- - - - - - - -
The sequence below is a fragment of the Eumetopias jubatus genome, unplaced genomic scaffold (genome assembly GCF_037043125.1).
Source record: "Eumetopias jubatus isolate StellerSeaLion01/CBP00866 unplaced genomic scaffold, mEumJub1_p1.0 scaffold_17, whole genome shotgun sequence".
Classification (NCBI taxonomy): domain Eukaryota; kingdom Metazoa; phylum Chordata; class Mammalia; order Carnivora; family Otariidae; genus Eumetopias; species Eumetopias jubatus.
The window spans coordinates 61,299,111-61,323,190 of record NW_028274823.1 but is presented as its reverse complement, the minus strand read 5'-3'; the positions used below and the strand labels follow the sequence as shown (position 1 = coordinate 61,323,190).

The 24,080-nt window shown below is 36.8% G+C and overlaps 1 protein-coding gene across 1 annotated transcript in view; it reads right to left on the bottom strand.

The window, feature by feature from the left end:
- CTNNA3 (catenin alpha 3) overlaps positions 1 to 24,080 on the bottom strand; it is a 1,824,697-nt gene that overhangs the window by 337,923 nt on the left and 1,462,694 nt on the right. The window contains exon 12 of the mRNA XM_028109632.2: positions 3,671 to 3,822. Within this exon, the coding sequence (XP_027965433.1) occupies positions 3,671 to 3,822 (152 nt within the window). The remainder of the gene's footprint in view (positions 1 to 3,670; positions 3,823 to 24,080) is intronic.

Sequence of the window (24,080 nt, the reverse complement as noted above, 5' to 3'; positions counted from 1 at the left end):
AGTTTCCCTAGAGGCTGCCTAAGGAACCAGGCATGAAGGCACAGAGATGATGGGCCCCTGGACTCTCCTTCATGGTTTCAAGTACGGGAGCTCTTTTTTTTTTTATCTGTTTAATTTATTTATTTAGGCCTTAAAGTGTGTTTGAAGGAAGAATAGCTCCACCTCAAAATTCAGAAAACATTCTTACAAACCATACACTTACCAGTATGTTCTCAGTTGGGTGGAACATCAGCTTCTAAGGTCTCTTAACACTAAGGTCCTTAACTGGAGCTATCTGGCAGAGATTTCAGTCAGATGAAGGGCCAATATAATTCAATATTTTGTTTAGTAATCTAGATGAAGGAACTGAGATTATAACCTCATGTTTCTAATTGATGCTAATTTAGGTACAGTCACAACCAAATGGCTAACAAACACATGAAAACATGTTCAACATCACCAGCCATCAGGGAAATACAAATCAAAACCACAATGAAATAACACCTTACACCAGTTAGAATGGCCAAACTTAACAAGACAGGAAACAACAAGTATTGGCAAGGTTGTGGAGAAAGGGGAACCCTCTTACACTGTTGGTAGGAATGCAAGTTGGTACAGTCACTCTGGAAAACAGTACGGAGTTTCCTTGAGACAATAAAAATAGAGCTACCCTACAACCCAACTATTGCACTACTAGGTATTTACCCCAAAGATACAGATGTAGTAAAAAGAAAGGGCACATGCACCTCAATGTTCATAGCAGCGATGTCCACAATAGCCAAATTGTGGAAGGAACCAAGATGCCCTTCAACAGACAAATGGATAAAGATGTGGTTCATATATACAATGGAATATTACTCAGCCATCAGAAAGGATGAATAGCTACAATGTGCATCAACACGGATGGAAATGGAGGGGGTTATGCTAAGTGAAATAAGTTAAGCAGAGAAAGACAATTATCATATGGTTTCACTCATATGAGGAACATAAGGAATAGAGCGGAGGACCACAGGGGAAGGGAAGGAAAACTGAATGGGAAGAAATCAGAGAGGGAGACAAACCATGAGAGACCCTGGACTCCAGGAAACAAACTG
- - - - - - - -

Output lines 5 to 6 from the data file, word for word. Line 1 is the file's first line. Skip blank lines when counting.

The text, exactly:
The 24,080-nt window shown below is 36.8% G+C and overlaps 1 protein-coding gene across 1 annotated transcript in view; it reads right to left on the bottom strand.

The window, feature by feature from the left end: